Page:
In Serv. Lumber & Supply Co. v. Cox, 123 So. 820, 821 (Fla. 1929), the Florida Supreme Court held that a lien was timely, which was based on one day’s worth of “patching” plaster after the “bulk of the work was finished.”  The Court found that:  “The evidence justifies the … finding that the parties interested did not consider the ‘job as finished’ until the [lienor] completed certain work of lathing and plastering, which he called ‘patching,’ which amounted to about a day’s work.”  As further evidence that the punchlist work was lienable, the Court pointed to the fact that “the owner of the property considered it so important that he refused to make a payment upon the account until that work was completed and used it as an excuse for delaying payment.”  Id.  When the owner did not consider the project completed, and withheld payment, because of the punchlist or closeout work, that fact should be dispositive to make the work suffice as lienable final furnishing.

Punchlist To “Correct” Work

More recent cases solidify and clarify the well-established Florida Supreme Court precedence regarding punchlist work’s effect on final furnishing.

In Herpel, the lienor supplied a cast-stone mantel under a materials-only contract.  Herpel delivered the mantel and it was installed, but upon later inspection, the owner was not satisfied with the appearance of it and required Herpel to take it down and back to the shop for additional curing (i.e. sounds like punch list work to me).  Herpel re-delivered the mantel a month later.  Herpel ultimately filed a lien.  The lien was filed within 90 days of re-delivery, but 113 days after original delivery.  Herpel, Inc., 682 So.2d at 663.

The Trial court held that final furnishing occurred when the mantel was first placed on the job site and, thus, the lien was not filed within 90 days of final furnishing.  However, the Appellate court overturned the Trial court, and held that final furnishing actually occurred when the “cured mantel was redelivered” and the lien was timely filed.  Id.  The Appellate court provided the following reasoning:  “The owner rejected the mantel as non-conforming to the contract when it was initially tendered. In response to the owner’s objections, Herpel took the mantel back, allowed for further curing, and presented the mantel once again for acceptance. Under the circumstances, it is clear that the additional work on the mantel was performed to complete the job in compliance with the contract.”  Id.  In other words, the punchlist work to correct the mantel to conform with the contract requirements for it, constituted lienable work that extending the date of final furnishing.

In Swedroe, the Court held that the Architect’s review of the finished work on the project to check for compliance with the drawings (i.e. developing the punch list) could be lienable services that constitute final furnishing.  Swedroe, 565 So.2d at 353.  The architect’s contract included services to inspect the work for compliance.  As such, inspection and preparation of a punch list constituted lienable work that extended the date of final furnishing.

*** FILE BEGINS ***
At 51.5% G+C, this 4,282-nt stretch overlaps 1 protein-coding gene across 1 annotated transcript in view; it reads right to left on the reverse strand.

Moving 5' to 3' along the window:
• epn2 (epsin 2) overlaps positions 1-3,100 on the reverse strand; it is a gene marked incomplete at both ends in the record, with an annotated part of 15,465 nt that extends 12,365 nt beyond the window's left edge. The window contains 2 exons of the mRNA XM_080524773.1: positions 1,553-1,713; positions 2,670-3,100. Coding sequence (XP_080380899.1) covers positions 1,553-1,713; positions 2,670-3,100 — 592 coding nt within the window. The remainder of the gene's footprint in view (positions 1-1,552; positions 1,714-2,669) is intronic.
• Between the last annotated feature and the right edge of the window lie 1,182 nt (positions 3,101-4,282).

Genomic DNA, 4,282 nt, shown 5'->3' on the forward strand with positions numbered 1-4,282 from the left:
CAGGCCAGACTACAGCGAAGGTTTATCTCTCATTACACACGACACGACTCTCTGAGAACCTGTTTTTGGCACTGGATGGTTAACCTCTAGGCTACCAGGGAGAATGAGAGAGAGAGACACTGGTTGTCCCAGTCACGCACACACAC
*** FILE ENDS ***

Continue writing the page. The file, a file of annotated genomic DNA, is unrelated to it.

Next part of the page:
In sum, the proper view is that punchlist work to conform the work to the requirements of the contract and acceptance by the owner, should be considered lienable work that extends the date of final furnishing.

Be aware that some Courts within the Fifth District Court of Appeals have applied a so-called “substantial-trivial” test to determine that punchlist work trivial to the overall project is not lienable work that extends final furnishing.  See e.g. Federal Ins. Co. v. Exel of Orlando, Inc., 685 So.2d 896 (Fla. 5th DCA 1996).  However, as explained in a prior blog, the Fifth District Court of Appeals seems to have gone astray, and the better test, applied by the other Appellate Courts, is the Aranson test originated by the Florida Supreme Court in Century Trust Company of Baltimore.


The Lien Law should be your best tool in getting paid.  “Mechanic’s liens protect suppliers who furnish labor or materials to the property by assuring them of full payment.”  Stunkel v. Gazebo Landscaping Design, 660 So.2d 623, 625-26 (Fla. 1995).  If done right, a contractor can almost guarantee that it will get paid in full by using the Lien Law.  However, strict compliance with the Lien Law is required and it is laced with traps for the unwary.

Many contractors fail to perfect their lien rights properly and find themselves unable to get paid.  Don’t let that happen to you.  Make sure you understand how “final furnishing” is determined, and take a conservative approach in calculating your final furnishing date.

If you are considering using punchlist or closeout work as your touchstone for final furnishing, think through whether such work was (i) done in good faith, (ii) within a reasonable time, (iii) pursuant to the terms of the contract, and (iv) whether it was necessary to a finished job.  If the punchlist or closeout work satisfies all four prongs of this test, then it should be lienable work that extends the final furnishing date.

For more information about final furnishing, read these additional blog articles:

we’re here to help

Contact Us

Jimerson Birr